• Add the line: ServerAlias with any aliases or subdomains that you want to point at this webserver

Repeat the above for your other domain names ( in this tutorial).

Enable the virtual hosts by adding a symbolic link in sites-enabled:

sudo ln -s /etc/apache2/sites-available/ /etc/apache2/sites-enabled/
sudo ln -s /etc/apache2/sites-available/ /etc/apache2/sites-enabled/

Restart apache and test:

sudo /etc/init.d/apache2 reload

At this point, the static HTML pages should all still point to /var/www/ip/public/ because Nginx does not yet know about the virtual hosts. All the dynamic PHP pages should point to the correct place, because these requests are being handled by Apache.

In other words, test by browsing to the following, replacing the examples with your domain names:

  • x.x.x.x/static_test.html Should display “ip static”
  • x.x.x.x/dynamic_test.php Should display “ip dynamic”
  • Should display “ip static”
  • Should display “ dynamic”
  • Should display “ip static”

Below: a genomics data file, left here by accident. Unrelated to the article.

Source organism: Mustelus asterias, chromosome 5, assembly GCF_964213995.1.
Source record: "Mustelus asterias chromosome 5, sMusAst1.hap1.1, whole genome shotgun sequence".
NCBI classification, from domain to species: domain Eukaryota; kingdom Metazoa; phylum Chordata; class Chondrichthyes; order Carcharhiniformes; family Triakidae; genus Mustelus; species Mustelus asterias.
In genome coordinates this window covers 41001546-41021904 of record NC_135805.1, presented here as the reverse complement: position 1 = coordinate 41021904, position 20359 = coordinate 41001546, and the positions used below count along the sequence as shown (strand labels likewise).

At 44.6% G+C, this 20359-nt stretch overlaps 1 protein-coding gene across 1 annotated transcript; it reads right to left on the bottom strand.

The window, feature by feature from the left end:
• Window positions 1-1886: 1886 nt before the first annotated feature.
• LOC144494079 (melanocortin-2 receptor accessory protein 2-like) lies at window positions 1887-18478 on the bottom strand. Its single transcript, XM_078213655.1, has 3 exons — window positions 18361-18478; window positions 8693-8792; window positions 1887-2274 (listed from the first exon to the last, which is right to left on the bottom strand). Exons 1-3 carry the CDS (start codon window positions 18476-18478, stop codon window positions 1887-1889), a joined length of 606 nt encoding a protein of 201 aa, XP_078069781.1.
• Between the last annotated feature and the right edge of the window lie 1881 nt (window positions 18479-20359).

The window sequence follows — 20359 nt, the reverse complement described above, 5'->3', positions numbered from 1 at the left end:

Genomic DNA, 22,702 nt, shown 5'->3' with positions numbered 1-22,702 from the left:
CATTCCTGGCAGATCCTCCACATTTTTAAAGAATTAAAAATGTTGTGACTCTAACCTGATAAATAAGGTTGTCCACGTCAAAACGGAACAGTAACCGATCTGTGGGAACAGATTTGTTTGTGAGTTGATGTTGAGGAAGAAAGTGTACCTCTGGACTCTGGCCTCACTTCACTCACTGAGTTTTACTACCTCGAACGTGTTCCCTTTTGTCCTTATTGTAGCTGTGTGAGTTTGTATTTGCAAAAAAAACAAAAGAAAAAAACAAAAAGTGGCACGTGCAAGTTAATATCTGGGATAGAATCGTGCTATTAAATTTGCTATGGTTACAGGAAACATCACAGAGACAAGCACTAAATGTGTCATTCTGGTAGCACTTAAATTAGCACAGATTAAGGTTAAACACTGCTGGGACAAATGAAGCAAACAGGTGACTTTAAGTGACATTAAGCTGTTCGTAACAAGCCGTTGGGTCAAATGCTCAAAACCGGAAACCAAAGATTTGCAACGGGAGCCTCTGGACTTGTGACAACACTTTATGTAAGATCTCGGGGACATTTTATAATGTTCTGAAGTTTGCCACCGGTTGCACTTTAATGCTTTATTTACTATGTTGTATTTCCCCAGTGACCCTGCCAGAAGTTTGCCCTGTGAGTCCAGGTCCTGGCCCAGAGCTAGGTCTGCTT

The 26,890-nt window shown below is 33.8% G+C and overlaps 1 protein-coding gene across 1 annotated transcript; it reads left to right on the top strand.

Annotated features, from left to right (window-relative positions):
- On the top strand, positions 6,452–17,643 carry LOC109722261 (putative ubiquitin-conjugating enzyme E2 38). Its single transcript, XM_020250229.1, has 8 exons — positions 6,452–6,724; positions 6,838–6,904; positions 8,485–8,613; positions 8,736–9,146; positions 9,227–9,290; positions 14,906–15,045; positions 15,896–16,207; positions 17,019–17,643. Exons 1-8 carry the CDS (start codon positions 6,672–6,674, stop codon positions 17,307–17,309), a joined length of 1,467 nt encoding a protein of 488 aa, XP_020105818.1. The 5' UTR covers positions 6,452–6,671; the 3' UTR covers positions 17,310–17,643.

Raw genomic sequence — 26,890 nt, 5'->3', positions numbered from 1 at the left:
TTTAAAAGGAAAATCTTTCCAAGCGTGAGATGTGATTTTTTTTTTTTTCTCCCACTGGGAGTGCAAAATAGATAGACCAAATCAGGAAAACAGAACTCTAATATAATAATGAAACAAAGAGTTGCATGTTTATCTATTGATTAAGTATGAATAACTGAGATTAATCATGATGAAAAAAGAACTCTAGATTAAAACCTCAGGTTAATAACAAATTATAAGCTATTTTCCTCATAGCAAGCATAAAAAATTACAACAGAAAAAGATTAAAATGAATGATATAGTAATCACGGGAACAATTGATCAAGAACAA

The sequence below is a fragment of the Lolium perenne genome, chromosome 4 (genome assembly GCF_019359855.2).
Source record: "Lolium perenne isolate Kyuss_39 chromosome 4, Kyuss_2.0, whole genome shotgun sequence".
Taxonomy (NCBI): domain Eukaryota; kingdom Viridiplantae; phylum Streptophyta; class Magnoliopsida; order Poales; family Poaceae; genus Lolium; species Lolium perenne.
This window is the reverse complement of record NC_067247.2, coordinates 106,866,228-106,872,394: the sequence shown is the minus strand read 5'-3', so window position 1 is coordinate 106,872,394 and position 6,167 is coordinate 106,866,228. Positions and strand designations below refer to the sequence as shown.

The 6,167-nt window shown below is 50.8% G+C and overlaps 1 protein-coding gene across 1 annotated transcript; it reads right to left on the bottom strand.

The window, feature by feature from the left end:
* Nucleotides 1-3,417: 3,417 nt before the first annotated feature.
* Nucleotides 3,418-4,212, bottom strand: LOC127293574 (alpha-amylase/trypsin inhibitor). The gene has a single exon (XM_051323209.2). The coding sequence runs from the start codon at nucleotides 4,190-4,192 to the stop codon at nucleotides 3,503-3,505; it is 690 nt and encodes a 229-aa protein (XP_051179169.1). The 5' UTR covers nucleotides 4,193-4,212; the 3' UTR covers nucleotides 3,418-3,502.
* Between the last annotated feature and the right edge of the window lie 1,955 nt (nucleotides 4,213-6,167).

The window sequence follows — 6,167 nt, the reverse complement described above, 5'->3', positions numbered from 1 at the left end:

• Should display “ dynamic”

So we are all ok with Apache and dynamic pages. We just need to fix Nginx and the static pages.

Setting up virtual hosts (Server Blocks) in Nginx

Let’s browse to out Nginx config files for out sites-available:

cd /etc/nginx/sites-available/

Remember we had one config file here called ip for all of our requests. We need to create a new one for our two example domains. We’ll do first:

sudo cp ip
sudo nano

You’ll need to change the following:

  • Remove default_server from the line listen 80; You can only have one default server config, which is the file ip
  • Update the root path root /var/www/
  • Add the server name and aliases: server_name;

Repeat for

Now reload the config files for Nginx:

sudo /etc/init.d/nginx reload

And check that the following resolve correctly:

  • x.x.x.x/static_test.html Should display “ip static”
  • x.x.x.x/dynamic_test.php Should display “ip dynamic”
  • Should display “ static”
  • Should display “ dynamic”
  • Should display “ static”
  • Should display “ dynamic”


Your webserver should now be configured to serve pages using Nginx, with Apache helping out in the background for any dynamic pages. If you want to add a new domain, you can just create the directory structure, add the configs for Apache and Nginx and reload the servers!